Move over Claude Monet, there is a new act in town in the form of a robot capable of creating some pretty cool art.
We’ve seen robotic artists before but most of them are either cartesian-based or hanging drawbots. This is a full-fledged Sharpie-wielding robotic arm that draws with dots giving its work an impressionistic feel.
The actual robotic arm is a stock Interbotix WidowX. The folks over at Phantom Multimedia wrote some custom software that takes a graphic and breaks it down into a 1-bit representation. The code then goes through the bitmap at random, picking points to draw on the medium. The hard part of this project was figuring out how to translate the 2D image into 3D robotic arm movements. Since the arm has several joints, there are multiple mathematical solutions for arm position to move the marker to any given point. The team ended up writing an algorithm to determine the most efficient way to move from point to point. Even so, each drawing takes hours.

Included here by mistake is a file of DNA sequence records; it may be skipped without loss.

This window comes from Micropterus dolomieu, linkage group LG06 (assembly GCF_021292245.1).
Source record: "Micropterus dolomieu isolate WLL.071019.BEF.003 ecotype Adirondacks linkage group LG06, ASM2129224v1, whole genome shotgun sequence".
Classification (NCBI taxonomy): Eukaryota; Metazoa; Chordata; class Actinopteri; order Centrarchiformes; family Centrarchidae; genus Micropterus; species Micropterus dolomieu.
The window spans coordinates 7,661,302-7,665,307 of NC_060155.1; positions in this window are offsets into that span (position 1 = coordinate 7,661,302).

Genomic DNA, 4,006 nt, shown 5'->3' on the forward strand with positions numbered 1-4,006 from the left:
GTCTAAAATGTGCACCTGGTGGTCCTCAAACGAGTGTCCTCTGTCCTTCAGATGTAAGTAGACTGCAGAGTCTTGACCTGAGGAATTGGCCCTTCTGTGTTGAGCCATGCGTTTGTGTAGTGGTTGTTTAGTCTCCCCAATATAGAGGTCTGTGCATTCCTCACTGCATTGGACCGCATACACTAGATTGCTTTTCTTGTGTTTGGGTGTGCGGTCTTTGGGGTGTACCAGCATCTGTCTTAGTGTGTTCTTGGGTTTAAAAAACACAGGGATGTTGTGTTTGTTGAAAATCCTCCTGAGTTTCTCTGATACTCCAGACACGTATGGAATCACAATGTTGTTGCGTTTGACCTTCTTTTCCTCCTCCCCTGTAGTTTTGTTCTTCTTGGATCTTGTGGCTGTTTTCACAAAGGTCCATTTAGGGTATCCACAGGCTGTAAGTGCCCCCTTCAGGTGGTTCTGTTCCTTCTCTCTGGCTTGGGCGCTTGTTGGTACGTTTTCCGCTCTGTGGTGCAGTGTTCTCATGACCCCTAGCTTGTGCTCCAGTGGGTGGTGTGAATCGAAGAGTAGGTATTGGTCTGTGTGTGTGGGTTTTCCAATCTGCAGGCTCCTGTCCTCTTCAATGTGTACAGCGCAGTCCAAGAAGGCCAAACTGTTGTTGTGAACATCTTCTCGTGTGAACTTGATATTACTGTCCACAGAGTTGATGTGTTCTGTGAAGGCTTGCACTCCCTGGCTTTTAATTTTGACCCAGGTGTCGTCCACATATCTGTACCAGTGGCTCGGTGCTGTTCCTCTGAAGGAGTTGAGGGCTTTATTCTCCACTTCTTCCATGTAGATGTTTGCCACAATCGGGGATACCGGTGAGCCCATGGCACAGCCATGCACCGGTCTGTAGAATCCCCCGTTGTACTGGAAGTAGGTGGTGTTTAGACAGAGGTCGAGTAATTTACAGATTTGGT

As if that wasn’t enough, the software was then reworked to probe positions. Instead of automatically moving the arm to a predetermined point, the arm is manually moved to a location and the data retrieved from the servo encoders is used to determine the position of a probe at the end of the arm. Each point taken in this manner can then be combined to generate a 3D model.
Continue reading “Watch Out Artists, Robots Take Your Job Next”
With this robotic arm demo video from 1975 the future really is now. Think about it, there are entire factories full of the descendants of this technology where the human workers simply feed the beast and fix it when it breaks.